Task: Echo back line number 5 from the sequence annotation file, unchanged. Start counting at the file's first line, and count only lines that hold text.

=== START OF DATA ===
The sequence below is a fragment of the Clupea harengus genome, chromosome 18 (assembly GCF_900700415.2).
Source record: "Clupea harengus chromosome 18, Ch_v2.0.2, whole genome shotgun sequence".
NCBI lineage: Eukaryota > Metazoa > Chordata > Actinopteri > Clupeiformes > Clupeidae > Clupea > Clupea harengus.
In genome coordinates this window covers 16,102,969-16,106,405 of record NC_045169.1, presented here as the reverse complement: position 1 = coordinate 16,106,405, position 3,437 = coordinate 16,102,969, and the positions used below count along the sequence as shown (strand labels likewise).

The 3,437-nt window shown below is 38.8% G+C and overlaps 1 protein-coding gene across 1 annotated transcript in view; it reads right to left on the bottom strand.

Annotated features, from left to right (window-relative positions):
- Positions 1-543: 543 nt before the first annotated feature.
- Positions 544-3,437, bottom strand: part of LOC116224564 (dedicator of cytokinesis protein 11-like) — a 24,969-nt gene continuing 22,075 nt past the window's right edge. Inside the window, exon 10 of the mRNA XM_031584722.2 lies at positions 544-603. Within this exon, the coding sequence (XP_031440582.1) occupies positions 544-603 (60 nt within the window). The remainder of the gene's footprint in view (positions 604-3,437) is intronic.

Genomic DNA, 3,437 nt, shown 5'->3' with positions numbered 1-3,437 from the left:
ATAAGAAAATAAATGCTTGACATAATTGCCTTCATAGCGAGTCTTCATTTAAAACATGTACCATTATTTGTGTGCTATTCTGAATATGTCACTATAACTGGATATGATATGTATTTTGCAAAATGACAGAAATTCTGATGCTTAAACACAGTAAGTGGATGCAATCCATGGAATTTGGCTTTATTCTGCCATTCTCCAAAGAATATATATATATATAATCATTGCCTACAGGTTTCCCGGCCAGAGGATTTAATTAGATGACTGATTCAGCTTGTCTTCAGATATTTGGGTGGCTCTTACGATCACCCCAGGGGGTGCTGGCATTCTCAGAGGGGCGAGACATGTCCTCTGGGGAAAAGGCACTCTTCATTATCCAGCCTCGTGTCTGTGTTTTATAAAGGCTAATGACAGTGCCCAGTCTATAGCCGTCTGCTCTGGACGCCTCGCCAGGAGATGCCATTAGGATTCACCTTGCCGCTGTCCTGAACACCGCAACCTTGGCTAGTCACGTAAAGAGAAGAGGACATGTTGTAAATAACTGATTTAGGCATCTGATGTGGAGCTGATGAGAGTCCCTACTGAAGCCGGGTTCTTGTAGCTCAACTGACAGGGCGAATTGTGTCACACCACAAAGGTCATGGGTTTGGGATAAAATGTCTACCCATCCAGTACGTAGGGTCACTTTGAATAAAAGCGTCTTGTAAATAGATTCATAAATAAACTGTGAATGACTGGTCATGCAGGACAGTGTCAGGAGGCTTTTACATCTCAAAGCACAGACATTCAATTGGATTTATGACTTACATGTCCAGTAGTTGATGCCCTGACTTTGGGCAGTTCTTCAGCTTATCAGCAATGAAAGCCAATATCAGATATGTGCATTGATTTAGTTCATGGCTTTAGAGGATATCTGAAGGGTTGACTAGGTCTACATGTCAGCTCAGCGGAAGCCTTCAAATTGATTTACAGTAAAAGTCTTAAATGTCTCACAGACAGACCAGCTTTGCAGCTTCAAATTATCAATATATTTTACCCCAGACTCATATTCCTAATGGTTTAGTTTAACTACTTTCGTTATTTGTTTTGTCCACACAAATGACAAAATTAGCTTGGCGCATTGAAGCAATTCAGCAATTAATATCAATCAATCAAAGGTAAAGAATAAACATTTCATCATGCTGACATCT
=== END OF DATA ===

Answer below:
The 3,437-nt window shown below is 38.8% G+C and overlaps 1 protein-coding gene across 1 annotated transcript in view; it reads right to left on the bottom strand.